Research suggests modern lifestyles preventing families from being active
While almost 100% of parents believe it is important for children to be active, a third (33%) are underestimating how much exercise their children need. Delving even further, one in five (20%) believe just 30 minutes a day is sufficient – half the amount recommended by NHS guidelines.
The figures, unveiled in the Getting Kids Moving report commissioned by Ferrero’s +Sport Move and Learn Project in partnership with Leeds Beckett, are being released in order to better understand the challenges faced by today’s families by drawing attention to the biggest barriers to physical activity at home, school and at play.
- Busy lifestyles are limiting physical activity opportunities for three quarters (75%) of families
- A third of parents underestimate children’s daily activity needs
- Heavy and unregulated use of technology is a key driver of inactivity in children
While parents are identified as having the most influence on children’s behaviours, an overwhelming majority of parents (90%) feel schools are key providers when it comes to teaching and encouraging children to be active. As a result of time pressures at home, the majority of parents are increasingly relying more heavily on the school environment to facilitate opportunities for games and activities. Nearly two thirds (63%) look to schools to organise physical activities through after school clubs while a similar proportion (61%) feel schools should be linking up with local sports teams and activity groups to offer more opportunities for exercise.
Another major factor limiting children’s participation in physical activity is the use of personal technology. The lure of playing on smartphones, laptops and watching television means they have overtaken physical play as the most dominant form of activity during free time. Almost four in five children (79%) use screens during free time in the week, rising to 81% at the weekend – leaving even less time for physical activities. Yet, while almost a quarter of parents recognise that reducing screen time would help improve activity levels in their children, one in five (20%) fail to impose limits on their children’s screen use.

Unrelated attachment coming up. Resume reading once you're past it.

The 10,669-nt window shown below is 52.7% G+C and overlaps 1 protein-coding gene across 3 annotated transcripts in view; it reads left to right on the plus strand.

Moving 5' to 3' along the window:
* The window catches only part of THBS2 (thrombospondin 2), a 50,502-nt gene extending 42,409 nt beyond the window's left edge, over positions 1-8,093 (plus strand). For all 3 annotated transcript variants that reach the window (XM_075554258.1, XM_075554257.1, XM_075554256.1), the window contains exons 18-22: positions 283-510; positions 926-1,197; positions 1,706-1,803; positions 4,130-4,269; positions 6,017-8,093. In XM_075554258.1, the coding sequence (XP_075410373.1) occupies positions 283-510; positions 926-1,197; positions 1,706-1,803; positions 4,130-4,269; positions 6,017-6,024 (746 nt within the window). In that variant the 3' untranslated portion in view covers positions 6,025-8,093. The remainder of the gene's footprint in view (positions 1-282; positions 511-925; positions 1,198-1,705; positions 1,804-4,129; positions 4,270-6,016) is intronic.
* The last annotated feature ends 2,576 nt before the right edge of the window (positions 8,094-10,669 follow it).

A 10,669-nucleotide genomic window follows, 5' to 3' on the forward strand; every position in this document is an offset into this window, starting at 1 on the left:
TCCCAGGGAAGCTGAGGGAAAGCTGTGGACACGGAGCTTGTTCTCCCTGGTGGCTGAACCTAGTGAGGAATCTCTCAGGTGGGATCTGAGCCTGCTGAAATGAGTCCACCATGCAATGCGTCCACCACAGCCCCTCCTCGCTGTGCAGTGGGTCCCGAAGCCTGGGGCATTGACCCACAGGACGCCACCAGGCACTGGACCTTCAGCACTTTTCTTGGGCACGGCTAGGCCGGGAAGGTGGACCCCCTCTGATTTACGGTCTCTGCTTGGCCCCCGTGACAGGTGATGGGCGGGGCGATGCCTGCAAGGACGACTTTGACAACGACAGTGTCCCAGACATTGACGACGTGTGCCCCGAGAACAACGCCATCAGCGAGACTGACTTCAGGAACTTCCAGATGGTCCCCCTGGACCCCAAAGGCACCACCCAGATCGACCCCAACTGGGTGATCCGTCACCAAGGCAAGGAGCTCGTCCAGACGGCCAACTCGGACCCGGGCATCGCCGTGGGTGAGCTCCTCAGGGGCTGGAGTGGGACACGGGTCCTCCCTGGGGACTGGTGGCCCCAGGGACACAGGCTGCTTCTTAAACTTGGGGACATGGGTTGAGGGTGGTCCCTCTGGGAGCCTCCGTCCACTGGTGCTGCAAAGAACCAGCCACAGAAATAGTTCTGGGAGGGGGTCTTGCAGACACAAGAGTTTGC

Helen Ingle, Senior Lecturer in Health Promotion at Leeds Beckett University and lead researcher on the Getting Kids Moving project, said: “While parents recognise the importance of physical activity, for many time-poor families it is simply another addition to an already busy to do list. By delving deeper into the barriers preventing children and families from living more active lifestyles, the aim of this report is to offer some practical recommendations and advice for families to encourage activity among children.”
Commenting on the report findings, mother-of-three and former track and field team GB Olympian, Sally Gunnell, who is also an Ambassador for the Kinder + Sport programme, said: “Active children are more likely to grow into active adults, so it’s important that we address the obstacles to physical activity from a young age to ensure the benefits of an active lifestyle are long-term. With the pressures of modern lifestyles, and the rising popularity of personal technology increasingly encroaching on free time, it’s more important than ever that families make time for physical activities.
“The Getting Kids Moving report highlights a number of key areas for improvement, from getting children away from all-consuming screens to building on the good foundations laid by schools in encouraging different physical activities and inspiring children to enjoy being active. Both parents and teachers are important role models for inspiring children to embrace healthy lifestyles and enjoy being active.”
The report builds on the work Kinder + Sport does with schools across the UK through its + Sport Move & Learn programme, which helps educate children about the importance of exercise and balanced diets for a positive lifestyle. The national school-based education programme is delivered in partnership with the Football League Trust and facilitated by a network of Football League Clubs in the UK and Ireland, with a range of players from each football team acting as ambassadors to help support and inspire children through a series of practical and classroom-based sessions. The educational element of the programme covers a range of topics related to the body, including diet and nutrition, hydration and the importance of exercise.